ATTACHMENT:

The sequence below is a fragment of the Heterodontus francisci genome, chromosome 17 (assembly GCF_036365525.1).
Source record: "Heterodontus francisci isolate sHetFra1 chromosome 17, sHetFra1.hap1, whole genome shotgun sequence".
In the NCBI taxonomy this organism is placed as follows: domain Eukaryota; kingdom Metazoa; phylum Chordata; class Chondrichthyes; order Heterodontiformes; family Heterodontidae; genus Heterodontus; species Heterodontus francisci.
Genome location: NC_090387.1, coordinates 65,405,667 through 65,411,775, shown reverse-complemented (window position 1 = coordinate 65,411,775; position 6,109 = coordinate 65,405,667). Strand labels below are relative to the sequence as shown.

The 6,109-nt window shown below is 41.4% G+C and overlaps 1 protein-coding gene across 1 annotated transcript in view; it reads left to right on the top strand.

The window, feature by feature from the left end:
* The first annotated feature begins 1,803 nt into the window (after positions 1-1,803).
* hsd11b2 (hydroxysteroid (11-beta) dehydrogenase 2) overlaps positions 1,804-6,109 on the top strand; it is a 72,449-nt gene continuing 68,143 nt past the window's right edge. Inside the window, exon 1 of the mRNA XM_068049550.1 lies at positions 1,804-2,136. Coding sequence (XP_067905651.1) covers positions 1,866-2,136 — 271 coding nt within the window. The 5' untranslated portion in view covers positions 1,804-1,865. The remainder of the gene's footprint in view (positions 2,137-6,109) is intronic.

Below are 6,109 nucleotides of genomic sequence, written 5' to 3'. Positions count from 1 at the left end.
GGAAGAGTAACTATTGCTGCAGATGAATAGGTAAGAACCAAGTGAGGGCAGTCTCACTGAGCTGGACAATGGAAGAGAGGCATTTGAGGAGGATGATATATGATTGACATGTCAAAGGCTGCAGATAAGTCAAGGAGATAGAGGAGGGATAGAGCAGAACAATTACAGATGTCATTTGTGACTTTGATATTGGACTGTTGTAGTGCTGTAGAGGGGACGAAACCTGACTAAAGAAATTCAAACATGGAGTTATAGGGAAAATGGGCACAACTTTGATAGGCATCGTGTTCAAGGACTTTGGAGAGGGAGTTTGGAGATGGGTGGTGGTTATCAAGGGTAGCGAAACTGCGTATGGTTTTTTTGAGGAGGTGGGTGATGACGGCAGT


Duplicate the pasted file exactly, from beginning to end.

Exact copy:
The sequence below is a fragment of the Heterodontus francisci genome, chromosome 17 (assembly GCF_036365525.1).
Source record: "Heterodontus francisci isolate sHetFra1 chromosome 17, sHetFra1.hap1, whole genome shotgun sequence".
In the NCBI taxonomy this organism is placed as follows: domain Eukaryota; kingdom Metazoa; phylum Chordata; class Chondrichthyes; order Heterodontiformes; family Heterodontidae; genus Heterodontus; species Heterodontus francisci.
Genome location: NC_090387.1, coordinates 65,405,667 through 65,411,775, shown reverse-complemented (window position 1 = coordinate 65,411,775; position 6,109 = coordinate 65,405,667). Strand labels below are relative to the sequence as shown.

The 6,109-nt window shown below is 41.4% G+C and overlaps 1 protein-coding gene across 1 annotated transcript in view; it reads left to right on the top strand.

The window, feature by feature from the left end:
* The first annotated feature begins 1,803 nt into the window (after positions 1-1,803).
* hsd11b2 (hydroxysteroid (11-beta) dehydrogenase 2) overlaps positions 1,804-6,109 on the top strand; it is a 72,449-nt gene continuing 68,143 nt past the window's right edge. Inside the window, exon 1 of the mRNA XM_068049550.1 lies at positions 1,804-2,136. Coding sequence (XP_067905651.1) covers positions 1,866-2,136 — 271 coding nt within the window. The 5' untranslated portion in view covers positions 1,804-1,865. The remainder of the gene's footprint in view (positions 2,137-6,109) is intronic.

Below are 6,109 nucleotides of genomic sequence, written 5' to 3'. Positions count from 1 at the left end.
GGAAGAGTAACTATTGCTGCAGATGAATAGGTAAGAACCAAGTGAGGGCAGTCTCACTGAGCTGGACAATGGAAGAGAGGCATTTGAGGAGGATGATATATGATTGACATGTCAAAGGCTGCAGATAAGTCAAGGAGATAGAGGAGGGATAGAGCAGAACAATTACAGATGTCATTTGTGACTTTGATATTGGACTGTTGTAGTGCTGTAGAGGGGACGAAACCTGACTAAAGAAATTCAAACATGGAGTTATAGGGAAAATGGGCACAACTTTGATAGGCATCGTGTTCAAGGACTTTGGAGAGGGAGTTTGGAGATGGGTGGTGGTTATCAAGGGTAGCGAAACTGCGTATGGTTTTTTTGAGGAGGTGGGTGATGACGGCAGT